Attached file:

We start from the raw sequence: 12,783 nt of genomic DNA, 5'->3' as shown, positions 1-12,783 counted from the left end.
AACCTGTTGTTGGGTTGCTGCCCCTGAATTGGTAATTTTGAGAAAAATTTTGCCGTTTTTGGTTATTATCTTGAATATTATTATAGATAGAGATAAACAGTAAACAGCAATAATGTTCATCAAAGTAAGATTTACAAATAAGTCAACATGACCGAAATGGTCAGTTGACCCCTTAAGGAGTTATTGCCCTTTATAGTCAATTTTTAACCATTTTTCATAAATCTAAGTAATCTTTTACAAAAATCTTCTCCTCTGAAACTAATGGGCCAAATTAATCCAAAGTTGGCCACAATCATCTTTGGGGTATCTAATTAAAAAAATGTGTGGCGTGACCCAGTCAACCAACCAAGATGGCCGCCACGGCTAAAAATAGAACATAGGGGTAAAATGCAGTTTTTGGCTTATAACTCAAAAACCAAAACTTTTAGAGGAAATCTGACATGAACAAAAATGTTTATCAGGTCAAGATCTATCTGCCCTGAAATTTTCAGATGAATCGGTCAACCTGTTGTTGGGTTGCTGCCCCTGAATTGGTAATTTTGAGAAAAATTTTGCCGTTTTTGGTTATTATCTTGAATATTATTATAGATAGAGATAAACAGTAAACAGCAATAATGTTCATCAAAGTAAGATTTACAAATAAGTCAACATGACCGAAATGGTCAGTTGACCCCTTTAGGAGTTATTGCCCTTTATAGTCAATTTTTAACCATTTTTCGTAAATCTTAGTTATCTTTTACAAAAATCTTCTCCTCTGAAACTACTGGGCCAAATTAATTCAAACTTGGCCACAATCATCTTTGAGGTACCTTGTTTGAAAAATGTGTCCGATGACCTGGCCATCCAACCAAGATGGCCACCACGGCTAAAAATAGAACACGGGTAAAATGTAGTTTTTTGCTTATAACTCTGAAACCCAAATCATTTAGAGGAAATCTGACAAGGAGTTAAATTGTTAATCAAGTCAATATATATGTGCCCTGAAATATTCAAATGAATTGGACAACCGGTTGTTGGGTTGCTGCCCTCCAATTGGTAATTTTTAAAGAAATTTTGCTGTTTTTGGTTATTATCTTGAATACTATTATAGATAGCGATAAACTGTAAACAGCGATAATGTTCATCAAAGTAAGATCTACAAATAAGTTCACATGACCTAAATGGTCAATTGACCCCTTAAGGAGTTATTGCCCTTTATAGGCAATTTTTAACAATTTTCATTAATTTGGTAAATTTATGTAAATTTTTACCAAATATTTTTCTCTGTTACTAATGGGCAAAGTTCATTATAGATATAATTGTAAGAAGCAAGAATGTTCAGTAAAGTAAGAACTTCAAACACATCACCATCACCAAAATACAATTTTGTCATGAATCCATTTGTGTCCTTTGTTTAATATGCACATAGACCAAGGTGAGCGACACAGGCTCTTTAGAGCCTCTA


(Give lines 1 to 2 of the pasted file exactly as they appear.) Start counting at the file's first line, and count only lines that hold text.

We start from the raw sequence: 12,783 nt of genomic DNA, 5'->3' as shown, positions 1-12,783 counted from the left end.
AACCTGTTGTTGGGTTGCTGCCCCTGAATTGGTAATTTTGAGAAAAATTTTGCCGTTTTTGGTTATTATCTTGAATATTATTATAGATAGAGATAAACAGTAAACAGCAATAATGTTCATCAAAGTAAGATTTACAAATAAGTCAACATGACCGAAATGGTCAGTTGACCCCTTAAGGAGTTATTGCCCTTTATAGTCAATTTTTAACCATTTTTCATAAATCTAAGTAATCTTTTACAAAAATCTTCTCCTCTGAAACTAATGGGCCAAATTAATCCAAAGTTGGCCACAATCATCTTTGGGGTATCTAATTAAAAAAATGTGTGGCGTGACCCAGTCAACCAACCAAGATGGCCGCCACGGCTAAAAATAGAACATAGGGGTAAAATGCAGTTTTTGGCTTATAACTCAAAAACCAAAACTTTTAGAGGAAATCTGACATGAACAAAAATGTTTATCAGGTCAAGATCTATCTGCCCTGAAATTTTCAGATGAATCGGTCAACCTGTTGTTGGGTTGCTGCCCCTGAATTGGTAATTTTGAGAAAAATTTTGCCGTTTTTGGTTATTATCTTGAATATTATTATAGATAGAGATAAACAGTAAACAGCAATAATGTTCATCAAAGTAAGATTTACAAATAAGTCAACATGACCGAAATGGTCAGTTGACCCCTTTAGGAGTTATTGCCCTTTATAGTCAATTTTTAACCATTTTTCGTAAATCTTAGTTATCTTTTACAAAAATCTTCTCCTCTGAAACTACTGGGCCAAATTAATTCAAACTTGGCCACAATCATCTTTGAGGTACCTTGTTTGAAAAATGTGTCCGATGACCTGGCCATCCAACCAAGATGGCCACCACGGCTAAAAATAGAACACGGGTAAAATGTAGTTTTTTGCTTATAACTCTGAAACCCAAATCATTTAGAGGAAATCTGACAAGGAGTTAAATTGTTAATCAAGTCAATATATATGTGCCCTGAAATATTCAAATGAATTGGACAACCGGTTGTTGGGTTGCTGCCCTCCAATTGGTAATTTTTAAAGAAATTTTGCTGTTTTTGGTTATTATCTTGAATACTATTATAGATAGCGATAAACTGTAAACAGCGATAATGTTCATCAAAGTAAGATCTACAAATAAGTTCACATGACCTAAATGGTCAATTGACCCCTTAAGGAGTTATTGCCCTTTATAGGCAATTTTTAACAATTTTCATTAATTTGGTAAATTTATGTAAATTTTTACCAAATATTTTTCTCTGTTACTAATGGGCAAAGTTCATTATAGATATAATTGTAAGAAGCAAGAATGTTCAGTAAAGTAAGAACTTCAAACACATCACCATCACCAAAATACAATTTTGTCATGAATCCATTTGTGTCCTTTGTTTAATATGCACATAGACCAAGGTGAGCGACACAGGCTCTTTAGAGCCTCTA